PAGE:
I’m all for plays being silly, not everything needs to be thought-provoking. So why did I find the lightness of God of Carnage so annoying? I think because it doesn’t claim to be simply silly. It pretends to be insightful and profound. I constantly got the feeling that God of Carnage was trying to tell me about “the human condition” or some other similarly lofty goal. And it was this pseudo-intellectualism that really bothered me. Reza won many awards for her play Art, and this is a play in a similar vein: an initially humdrum circumstance progresses until things devolve and the characters show their true selves. But whereas Art gave us three well-developed characters, God of Carnage is much more primitive...we get “man” and “woman” rather than fully developed people. And this isn’t the fault of the actors, but of the writing. Perhaps this primitiveness is intentional. After all, if God of Carnage says anything, it is that all of us have the capability of losing control and becoming less civilized. But in my opinion, it doesn’t make a satisfying play.
Why is this play doing so well? First, there is the all-star cast, and while there are many plays this season with one or two "names", none have four. And all four give strong performances. But ultimately, while we often give passes to musicals that are just silly fun, God of Carnage makes it clear that many are just as willing to do so with plays. It is selling extremely well, and I regret not seeing the play during previews (when a good seat would have been cheaper). Now, even the worst seat is $67. (However, if you do find yourself in the rear mezz, you won’t have trouble hearing anything. The sound design was excellent, and I could even hear Alan’s phone vibrating whenever it rang). While I didn’t take advantage of it, if you want to see the show and money is tight, I would suggest trying for standing room. The play is only 90 minutes, and at $26.50, you might actually feel you got your money’s worth. But ultimately, I’d recommend many other plays over this one. And don’t get me wrong, if you go you will likely laugh and you may even enjoy yourself. But I think you can get a similar experience by staying home and watching 30 Rock or The Office (or whatever TV show makes you laugh). When I go to the theatre I want something more, and God of Carnage certainly didn’t give it to me.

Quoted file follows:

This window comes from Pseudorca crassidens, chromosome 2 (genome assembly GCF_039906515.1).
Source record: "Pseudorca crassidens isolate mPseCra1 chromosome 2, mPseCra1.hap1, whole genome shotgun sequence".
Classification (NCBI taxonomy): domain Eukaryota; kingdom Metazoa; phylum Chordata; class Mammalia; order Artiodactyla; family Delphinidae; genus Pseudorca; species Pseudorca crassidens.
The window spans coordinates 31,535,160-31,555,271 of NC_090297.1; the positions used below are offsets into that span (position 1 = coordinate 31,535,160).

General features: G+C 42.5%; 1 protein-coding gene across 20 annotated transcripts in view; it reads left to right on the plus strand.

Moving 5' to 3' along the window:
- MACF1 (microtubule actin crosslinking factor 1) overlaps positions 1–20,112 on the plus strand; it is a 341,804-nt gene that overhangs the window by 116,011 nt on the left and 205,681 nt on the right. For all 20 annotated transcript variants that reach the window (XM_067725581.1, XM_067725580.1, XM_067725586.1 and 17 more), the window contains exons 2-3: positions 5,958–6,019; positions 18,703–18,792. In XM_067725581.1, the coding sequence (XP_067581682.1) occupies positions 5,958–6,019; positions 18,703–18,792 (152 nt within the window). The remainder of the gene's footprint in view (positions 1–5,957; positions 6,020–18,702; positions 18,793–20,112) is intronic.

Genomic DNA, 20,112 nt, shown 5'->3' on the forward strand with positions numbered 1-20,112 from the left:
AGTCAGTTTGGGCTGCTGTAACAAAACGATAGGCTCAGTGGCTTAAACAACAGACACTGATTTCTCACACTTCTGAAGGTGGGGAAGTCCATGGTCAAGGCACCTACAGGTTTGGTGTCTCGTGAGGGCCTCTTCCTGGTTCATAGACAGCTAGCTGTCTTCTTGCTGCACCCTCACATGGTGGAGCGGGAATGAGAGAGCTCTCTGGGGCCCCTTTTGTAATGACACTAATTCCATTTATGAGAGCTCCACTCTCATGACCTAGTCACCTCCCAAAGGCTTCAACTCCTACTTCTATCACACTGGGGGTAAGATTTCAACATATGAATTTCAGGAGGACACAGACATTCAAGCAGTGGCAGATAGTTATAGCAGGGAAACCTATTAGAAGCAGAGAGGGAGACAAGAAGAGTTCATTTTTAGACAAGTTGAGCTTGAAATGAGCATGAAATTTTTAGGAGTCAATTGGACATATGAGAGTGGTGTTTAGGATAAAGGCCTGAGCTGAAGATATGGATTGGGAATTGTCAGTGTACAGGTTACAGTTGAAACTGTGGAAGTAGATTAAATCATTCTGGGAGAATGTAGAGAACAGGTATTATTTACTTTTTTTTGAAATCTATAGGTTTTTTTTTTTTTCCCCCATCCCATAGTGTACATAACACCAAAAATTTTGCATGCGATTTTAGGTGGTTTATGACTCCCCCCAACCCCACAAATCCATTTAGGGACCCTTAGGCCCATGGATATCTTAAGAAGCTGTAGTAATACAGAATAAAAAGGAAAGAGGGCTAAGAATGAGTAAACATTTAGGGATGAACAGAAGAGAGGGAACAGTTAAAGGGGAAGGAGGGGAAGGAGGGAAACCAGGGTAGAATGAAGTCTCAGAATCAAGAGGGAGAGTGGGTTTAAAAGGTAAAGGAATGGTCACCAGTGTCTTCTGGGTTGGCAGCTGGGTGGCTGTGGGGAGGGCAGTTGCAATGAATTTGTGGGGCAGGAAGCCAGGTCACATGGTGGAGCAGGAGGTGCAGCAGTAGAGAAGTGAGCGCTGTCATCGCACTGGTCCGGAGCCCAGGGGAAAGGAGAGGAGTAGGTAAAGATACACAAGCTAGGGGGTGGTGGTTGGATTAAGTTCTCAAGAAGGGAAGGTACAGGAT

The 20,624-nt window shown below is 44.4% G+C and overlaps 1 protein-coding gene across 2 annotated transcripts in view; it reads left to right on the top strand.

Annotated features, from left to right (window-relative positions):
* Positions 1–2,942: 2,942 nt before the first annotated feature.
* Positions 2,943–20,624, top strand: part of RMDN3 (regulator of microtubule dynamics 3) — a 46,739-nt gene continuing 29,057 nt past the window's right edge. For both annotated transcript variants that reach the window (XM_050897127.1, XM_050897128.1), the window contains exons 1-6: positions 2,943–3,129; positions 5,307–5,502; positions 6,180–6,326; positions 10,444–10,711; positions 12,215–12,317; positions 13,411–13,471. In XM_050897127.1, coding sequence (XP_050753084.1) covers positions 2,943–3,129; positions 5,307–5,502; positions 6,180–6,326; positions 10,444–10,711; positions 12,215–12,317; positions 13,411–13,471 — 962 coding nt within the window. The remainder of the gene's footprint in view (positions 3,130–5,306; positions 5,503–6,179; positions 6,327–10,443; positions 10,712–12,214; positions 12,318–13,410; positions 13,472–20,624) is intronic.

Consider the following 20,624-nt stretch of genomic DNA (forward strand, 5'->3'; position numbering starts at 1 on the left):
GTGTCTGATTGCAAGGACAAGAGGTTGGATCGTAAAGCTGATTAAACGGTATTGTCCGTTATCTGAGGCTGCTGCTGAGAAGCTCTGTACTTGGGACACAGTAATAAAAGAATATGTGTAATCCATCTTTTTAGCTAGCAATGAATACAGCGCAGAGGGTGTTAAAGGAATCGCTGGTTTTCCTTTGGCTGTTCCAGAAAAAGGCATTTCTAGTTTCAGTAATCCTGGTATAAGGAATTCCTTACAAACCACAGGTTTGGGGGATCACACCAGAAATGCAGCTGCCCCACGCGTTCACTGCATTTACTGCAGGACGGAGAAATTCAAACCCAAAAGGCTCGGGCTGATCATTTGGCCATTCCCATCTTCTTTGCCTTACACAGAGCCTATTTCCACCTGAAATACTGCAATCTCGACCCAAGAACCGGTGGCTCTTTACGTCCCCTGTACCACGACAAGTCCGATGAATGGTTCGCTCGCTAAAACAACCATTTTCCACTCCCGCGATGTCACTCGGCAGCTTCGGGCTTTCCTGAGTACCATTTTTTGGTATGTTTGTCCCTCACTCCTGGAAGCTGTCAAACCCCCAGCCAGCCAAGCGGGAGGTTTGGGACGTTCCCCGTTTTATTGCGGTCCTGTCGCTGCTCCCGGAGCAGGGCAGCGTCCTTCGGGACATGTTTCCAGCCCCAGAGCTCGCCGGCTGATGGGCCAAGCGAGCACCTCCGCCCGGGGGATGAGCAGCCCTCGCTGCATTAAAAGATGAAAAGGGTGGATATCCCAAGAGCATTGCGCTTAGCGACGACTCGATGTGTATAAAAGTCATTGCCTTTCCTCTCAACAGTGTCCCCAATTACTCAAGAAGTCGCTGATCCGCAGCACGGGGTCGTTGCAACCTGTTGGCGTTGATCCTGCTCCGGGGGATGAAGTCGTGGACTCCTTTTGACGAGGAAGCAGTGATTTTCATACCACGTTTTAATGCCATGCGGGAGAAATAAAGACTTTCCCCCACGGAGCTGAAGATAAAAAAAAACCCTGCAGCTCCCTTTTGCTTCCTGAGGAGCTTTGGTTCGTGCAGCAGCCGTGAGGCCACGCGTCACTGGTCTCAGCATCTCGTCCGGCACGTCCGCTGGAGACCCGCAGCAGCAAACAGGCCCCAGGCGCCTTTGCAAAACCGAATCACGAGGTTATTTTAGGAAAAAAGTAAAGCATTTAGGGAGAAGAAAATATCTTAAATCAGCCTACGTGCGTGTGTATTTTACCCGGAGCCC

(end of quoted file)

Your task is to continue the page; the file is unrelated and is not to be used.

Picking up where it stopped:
(God of Carnage plays at the Bernard B. Jacobs Theatre, 242 W. 45th St, through August 2nd. Performances are Tue at 7 PM, Wed through Sat at 8 PM, with matinees on Wed and Sat at 2 PM, and Sun at 3 PM. Running time is approximately 90 minutes, with no intermission. Tickets are $66.50- $116.50, and $26.50 standing room tickets are available if the performance is sold out. Visit telecharge.com to buy tickets and godofcarnage.com for more information.)